Nunavut Impact Review Board


The Nunavut Impact Review Board (NIRB) is an institution of public government created by the Agreement between the Inuit of the Nunavut Settlement Area and Her Majesty the Queen in right of Canada (Nunavut Agreement) to assess the potential impacts of proposed development within the Nunavut Settlement Area prior to approval of the required project authorizations. Using both traditional knowledge and recognized scientific methods, the NIRB assesses the potential biophysical and socio-economic impacts of proposals and makes recommendations and decisions about which projects may proceed. The Board may also establish monitoring programs for projects that have been assessed and approved to proceed.

The NIRB recently completed a Strategic Environmental Assessment (SEA) in Baffin Bay and Davis Strait. The purpose of this SEA was to understand the possible types of offshore oil and gas related activities that could be proposed in the Canadian offshore waters of Baffin Bay and Davis Strait in the future, and their associated risks, benefits, and management strategies.

Unlike a normal NIRB review, the SEA was not focused on a proposed development project. Instead, it was focused on possible and hypothetical scenarios that outlined possible activities and components of the oil and gas lifecycle that could realistically be expected to occur if oil and gas development was approved in the area.

In 2016, the federal government placed a moratorium on new oil and gas activities in all offshore Canadian Arctic waters and agreed to review this decision every five (5) years, starting in 2021. The NIRB submitted its Final SEA report and recommendations to the Minister of Crown-Indigenous Relations and Northern Affairs on July 31, 2019  informing this decision. On September 9, 2019 the Honourable Carolyn Bennett, Minister of Northern Affairs wrote to the NIRB to formally acknowledge receipt of the Final SEA Report and Recommendations. The Minister indicated that CIRNAC will continue to work with federal and Nunavut organizations to review and analyze the Board’s findings, which represent key considerations in the five-year review of the moratorium on oil and gas activities in Canada’s Arctic offshore waters. The Minister also congratulated the Board for its work.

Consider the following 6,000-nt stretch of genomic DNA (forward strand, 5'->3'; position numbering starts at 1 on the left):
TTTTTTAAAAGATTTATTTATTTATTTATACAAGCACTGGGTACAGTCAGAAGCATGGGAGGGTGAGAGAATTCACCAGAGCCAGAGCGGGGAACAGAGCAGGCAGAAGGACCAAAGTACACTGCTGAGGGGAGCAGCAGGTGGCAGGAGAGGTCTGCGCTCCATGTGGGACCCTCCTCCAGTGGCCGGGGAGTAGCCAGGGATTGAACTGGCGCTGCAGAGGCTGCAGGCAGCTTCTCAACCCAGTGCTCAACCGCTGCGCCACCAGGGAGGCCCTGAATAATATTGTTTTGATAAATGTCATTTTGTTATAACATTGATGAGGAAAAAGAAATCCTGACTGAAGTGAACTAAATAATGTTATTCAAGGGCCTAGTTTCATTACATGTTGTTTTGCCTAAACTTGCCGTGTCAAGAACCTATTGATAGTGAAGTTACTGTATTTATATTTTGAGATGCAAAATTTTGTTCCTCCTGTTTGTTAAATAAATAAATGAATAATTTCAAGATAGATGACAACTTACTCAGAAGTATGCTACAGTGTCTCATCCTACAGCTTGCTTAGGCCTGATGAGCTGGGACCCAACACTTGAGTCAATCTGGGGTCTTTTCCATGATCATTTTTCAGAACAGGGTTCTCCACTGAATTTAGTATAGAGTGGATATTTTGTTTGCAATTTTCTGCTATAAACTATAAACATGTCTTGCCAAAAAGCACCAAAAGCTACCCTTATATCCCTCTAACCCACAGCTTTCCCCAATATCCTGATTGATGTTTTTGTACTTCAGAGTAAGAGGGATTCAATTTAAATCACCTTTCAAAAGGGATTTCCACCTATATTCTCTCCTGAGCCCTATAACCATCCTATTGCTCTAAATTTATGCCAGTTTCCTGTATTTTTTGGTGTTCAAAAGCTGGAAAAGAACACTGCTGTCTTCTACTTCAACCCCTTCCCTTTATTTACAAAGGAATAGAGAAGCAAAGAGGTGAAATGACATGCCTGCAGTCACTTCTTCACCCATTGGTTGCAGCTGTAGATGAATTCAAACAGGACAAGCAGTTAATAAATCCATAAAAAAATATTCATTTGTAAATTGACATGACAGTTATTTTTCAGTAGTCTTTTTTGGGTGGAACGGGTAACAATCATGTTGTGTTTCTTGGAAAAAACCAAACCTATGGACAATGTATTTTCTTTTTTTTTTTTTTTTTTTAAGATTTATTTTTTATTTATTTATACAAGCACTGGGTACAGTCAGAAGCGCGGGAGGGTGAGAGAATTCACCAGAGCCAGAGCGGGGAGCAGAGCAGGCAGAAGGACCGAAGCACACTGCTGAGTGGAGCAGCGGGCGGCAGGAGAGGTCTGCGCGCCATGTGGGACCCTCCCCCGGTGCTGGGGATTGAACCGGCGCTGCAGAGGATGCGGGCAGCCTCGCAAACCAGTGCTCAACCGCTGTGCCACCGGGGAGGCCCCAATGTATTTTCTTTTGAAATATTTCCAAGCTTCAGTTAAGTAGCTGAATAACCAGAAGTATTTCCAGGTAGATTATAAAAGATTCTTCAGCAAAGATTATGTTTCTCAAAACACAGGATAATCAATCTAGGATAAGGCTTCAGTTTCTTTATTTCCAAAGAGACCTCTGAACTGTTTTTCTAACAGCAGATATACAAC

The conclusions and recommendations of the SEA in Baffin Bay and David Strait present cumulative effects as an important point of future assessments for valued ecosystemic and socioeconomic components, including food security. If the moratorium is lifted, it was recommended that research be conducted with respect to the potential for cumulative effects on marine fish, waterbirds, and marine mammals.

It was noted that cumulative effects assessments should seek to understand the interaction between oil and gas activities with existing and potential future activities, including mining, marine transportation, commercial fishing, Inuit harvesting and traditional land use, and practices. It was further recommended that collaboration and input should be sought from all parties of the SEA and should be informed by community-based monitoring programs.

Cumulative effects studies are shown to be relevant to a better understanding of air quality and greenhouse gas emission and for the acoustic environment of marine wildlife.  

View Source I

View Source II
Chapter 10: Summary of board recommendations, SEA in Baffin Bay and David Strait, 31 pp.

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